Non-destructive assessment of household reverse osmosis water treatment membrane biofouiling

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Montana State University - Bozeman, College of Engineering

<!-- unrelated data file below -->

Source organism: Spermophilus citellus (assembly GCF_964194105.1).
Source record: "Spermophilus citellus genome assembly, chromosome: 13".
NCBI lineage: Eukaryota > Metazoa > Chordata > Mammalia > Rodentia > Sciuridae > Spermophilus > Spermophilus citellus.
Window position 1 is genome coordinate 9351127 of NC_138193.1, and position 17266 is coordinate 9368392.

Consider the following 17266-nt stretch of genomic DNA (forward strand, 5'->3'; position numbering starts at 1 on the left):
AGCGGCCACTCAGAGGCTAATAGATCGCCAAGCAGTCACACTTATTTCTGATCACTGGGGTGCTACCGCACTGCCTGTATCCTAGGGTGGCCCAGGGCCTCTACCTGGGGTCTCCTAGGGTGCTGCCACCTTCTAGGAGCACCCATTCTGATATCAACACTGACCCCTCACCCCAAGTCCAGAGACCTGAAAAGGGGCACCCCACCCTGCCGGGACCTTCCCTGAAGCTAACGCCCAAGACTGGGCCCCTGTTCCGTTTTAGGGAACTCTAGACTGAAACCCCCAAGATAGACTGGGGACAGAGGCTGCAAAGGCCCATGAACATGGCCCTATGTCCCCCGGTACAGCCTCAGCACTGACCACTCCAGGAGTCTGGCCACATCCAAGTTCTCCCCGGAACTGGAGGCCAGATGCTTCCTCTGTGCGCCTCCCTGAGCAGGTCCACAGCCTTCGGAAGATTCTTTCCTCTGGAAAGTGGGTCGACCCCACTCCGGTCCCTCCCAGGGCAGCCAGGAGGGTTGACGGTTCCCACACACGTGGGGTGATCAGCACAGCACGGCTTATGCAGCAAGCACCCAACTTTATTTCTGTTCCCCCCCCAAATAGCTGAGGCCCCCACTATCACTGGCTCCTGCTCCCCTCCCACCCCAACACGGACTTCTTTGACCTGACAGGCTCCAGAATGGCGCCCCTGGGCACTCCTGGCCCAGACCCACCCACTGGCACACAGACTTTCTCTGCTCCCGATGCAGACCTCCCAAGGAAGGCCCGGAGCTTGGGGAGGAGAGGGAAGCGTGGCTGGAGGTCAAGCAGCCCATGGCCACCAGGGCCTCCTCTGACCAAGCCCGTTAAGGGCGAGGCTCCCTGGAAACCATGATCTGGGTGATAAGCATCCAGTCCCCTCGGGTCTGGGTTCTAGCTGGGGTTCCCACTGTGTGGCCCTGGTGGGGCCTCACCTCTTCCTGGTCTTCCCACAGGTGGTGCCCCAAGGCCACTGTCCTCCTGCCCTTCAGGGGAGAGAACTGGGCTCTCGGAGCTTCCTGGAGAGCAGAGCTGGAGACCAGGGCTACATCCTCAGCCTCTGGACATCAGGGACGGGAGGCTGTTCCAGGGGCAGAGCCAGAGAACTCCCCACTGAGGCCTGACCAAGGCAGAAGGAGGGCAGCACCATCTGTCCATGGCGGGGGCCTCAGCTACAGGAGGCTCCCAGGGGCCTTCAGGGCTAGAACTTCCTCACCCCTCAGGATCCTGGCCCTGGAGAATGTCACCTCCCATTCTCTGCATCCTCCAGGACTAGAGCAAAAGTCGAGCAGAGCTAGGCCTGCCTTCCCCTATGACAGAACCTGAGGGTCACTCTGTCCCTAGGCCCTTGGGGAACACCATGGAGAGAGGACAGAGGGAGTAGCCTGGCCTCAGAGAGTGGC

Reverse osmosis (RO) membrane treatment is well known for its ability to desalinate sea and brackish waters on a massive scale in large treatment plants. Conversely, RO membranes are also used to treat freshwater from questionable sources at the point of use. Both types of systems suffer from the negative effects of membrane fouling. There are four basic types of fouling: inorganic, colloidal, organic, and biofouling. Traditional methods for assessing fouling either cannot differentiate between the fouling types or destroy the membrane in the process. Currently, many new and innovative methods to non-destructively assess the degree and type of fouling inside a membrane unit are being researched. Most of these methods require the use of expensive electrodes and equipment which is not economical for point of use systems. This research was aimed at determining economical non-destructive methods to assess biofouling in point of use RO membrane treatment systems. Experimentation was performed on three parallel household RO membrane units operated under controlled feed water conditions to promote biofouling, inorganic fouling and a combination of both. Operational and biological parameters were monitored throughout the systems' lifespan. Membrane autopsies were also done to assess the degree and type of fouling. Statistical models were performed on the operational data to determine statistically relevant parameters between the fouling types that were subsequently validated by the membrane autopsies. Several non-destructive methods to assess the presence of biofouling were determined. Permeate flow rates decreased in a significantly different way when biofouling was present compared to when it was not. Large increases in permeate conductivity were also noted in membranes suffering from biofouling while they were not observed in membranes that had been inorganically fouled. The concentration of cell clumps in the retentate also increased in membranes experiencing biofouling while they did not increase in membranes that were inorganically fouled. These methods were found to not be sensitive enough to provide early warning for the presence of biofouling. However, these methods could be used to conveniently and economically assess the types of fouling problems being experienced household RO systems.




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